The Quranic Arabic Corpus Phonetics (faja'alnhumu)

- Phonetic transcription generated algorithmically - Guided by Arabic vowelized diacritics

The Quranic Arabic Corpus Interlinear translation

- Word-for-word translation from accepted sources - Interlinear translation scheme

The Quranic Arabic Corpus Location Reference (21:70:4)

- Common standard for verses (Chapter:Verse) - Extended in the QAC corpus to include word numbers and segment numbers, e.g. (21:70:4:2)

The Quranic Arabic Corpus Morphological Segmentation

- Division of a single word into multiple segments - Part-of-speech tag assigned to each segment - Traditional Arabic Grammar rules used for division

The Quranic Arabic Corpus Morphological segment features

The Quranic Arabic Corpus Arabic Grammar Summary

The Quranic Arabic Treebank Syntactic Annotation

- Dependency Grammar based on ( i'rb) - Syntactico-semantic roles for each word

The Quranic Arabic Treebank Ontology of entities and concepts

- linked to/from nouns and pronouns in the text

The Quranic Arabic Treebank Framework for collaboration


Message Board: If you come across a word and you feel that a better analysis could be provided, you can suggest a correction online by clicking on an Arabic word (currently 5228 resolved messages; 1048 under review) Resources: Publications; Citations, Reviews, FAQs, Feedback, Data Download, Software download, Mailing list

The Quranic Arabic Treebank Users: researchers, public

- Artificial Intelligence and Computational Linguistics - Arabic linguistics -Quranic and Islamic Studies -Classical literature analysis -Anyone who wants to appreciate the Quran

The Quranic Arabic Treebank new Computational Linguistics?


- First Treebank of Classical Arabic

- Free Treebank of the Quran


- First formal representation of Traditional Arabic Grammar using constituency/dependency graphs

- Machine-Learning parser

The Quranic Arabic Corpus Part-of-speech Tagging


Part-of-speech Tag N PN PRON DEM REL ADJ V P PART INTG VOC NEG FUT CONJ NUM T LOC EMPH PRP IMPV INL Name Arabic Name Noun Proper noun Personal pronoun Demonstrative pronoun Relative pronoun Adjective Verb Preposition Particle Interrogative particle Vocative particle Negative particle Future particle Conjunction Number Time adverb Location adverb Emphatic lm prefix Purpose lm prefix Imperative lm prefix Quranic initials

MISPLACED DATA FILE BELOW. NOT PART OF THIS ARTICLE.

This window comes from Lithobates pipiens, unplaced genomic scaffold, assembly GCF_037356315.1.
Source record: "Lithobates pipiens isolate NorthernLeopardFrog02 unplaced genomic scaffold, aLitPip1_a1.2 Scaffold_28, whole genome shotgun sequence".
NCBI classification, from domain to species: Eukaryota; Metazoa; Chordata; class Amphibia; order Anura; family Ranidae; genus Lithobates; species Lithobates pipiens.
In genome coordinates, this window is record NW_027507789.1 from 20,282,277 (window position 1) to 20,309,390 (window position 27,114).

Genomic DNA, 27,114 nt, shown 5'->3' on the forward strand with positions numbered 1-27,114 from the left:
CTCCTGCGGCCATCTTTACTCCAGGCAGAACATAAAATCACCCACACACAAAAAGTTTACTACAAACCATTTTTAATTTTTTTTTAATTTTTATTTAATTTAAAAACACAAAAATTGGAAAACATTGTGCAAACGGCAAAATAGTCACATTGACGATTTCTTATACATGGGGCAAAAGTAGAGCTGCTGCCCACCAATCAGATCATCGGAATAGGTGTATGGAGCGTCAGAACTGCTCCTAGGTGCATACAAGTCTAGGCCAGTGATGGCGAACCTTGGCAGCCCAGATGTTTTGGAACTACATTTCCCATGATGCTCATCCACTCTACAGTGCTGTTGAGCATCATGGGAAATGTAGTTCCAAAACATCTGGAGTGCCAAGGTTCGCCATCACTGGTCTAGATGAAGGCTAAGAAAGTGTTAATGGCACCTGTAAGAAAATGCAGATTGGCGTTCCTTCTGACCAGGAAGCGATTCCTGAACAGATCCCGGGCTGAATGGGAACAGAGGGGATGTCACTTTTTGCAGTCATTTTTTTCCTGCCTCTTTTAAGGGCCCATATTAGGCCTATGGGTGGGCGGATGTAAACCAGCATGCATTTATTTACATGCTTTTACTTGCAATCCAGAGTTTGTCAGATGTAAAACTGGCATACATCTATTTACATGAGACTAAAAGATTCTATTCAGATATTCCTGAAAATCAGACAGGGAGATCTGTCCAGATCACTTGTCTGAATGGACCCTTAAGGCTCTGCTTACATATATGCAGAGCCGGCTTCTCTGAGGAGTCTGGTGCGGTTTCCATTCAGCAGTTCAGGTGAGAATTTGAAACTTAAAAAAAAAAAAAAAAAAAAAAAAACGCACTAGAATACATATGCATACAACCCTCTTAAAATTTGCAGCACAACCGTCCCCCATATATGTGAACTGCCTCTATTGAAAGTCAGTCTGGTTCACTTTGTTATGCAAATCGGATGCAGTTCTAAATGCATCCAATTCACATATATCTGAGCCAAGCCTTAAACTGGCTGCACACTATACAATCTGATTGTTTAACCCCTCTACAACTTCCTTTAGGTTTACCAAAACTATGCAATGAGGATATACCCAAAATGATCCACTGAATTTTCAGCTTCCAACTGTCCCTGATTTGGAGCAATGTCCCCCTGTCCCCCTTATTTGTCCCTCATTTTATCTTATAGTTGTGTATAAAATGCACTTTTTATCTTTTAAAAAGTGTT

-Part-of-speech tags adapted from Traditional Arabic Grammar, and mapped to English equivalents (not the other way around) - These tags apply to words in the Quran, as well as to individual morphological segments in the text

Automatic Annotation
Classical Arabic Dependency Parser
- Joakim Nivre (2009) dependency parsing using a shift/reduce queue/stack architecture with machine learning

- Following similar architecture, but with hand written rules, custom parser has an F-measure of 77.2%

University of Leeds Postgraduate Researcher Conference 2011


Criteria for PGR Researcher of the Year 2011 Ability to communicate research to the lay and non-specialist research audience Impact/potential impact of the research in terms of e.g. application of findings for economic or social benefit; the significance of the contribution/potential contribution of the research to the academic subject area Evidence of local or national publicity or public engagement.

Ability to communicate research to the lay and non-specialist audience


Example Feedback (319 comments) I would like to applaud you for your effort Prof Behnam Sadeghi, Stanford University We are big admirers of the work Prof Gregory Crane, Classics Dept, Tufts University I regularly use your work on the Qur'an and read it whenever I can. Prof Yousuf Islam, Director, Daffodil International University Congratulations to all concerned on this project - Prof Michael Arthur, VC, Leeds Uni

Impact: application of findings for economic or social benefit


Over a million users already, and growing; many unforseen social benefits, eg: I work as a chaplain in correctional centers in the State of Missouri, U.S.A. Thanks for your permission to use the Quranic Arabic Corpus in these correctional centers Tadar Wazir.

Impact: significance of the research to the academic subject area


10 papers in research conferences & journals 25 citations (from Google Scholar) - so far... Positive feedback from top researchers Only free-to-download Arabic treebank A de-facto standard data-set for AI research

Evidence of local or national publicity or public engagement


Newspapers, eg Muslim Post; better still: Website world-wide public engagement!

Conclusion This is not the end to come: 2nd half of PhD project; and more?

Kais Dukes
I-AIBS Institute for Artificial Intelligence and Biological Systems School of Computing University of Leeds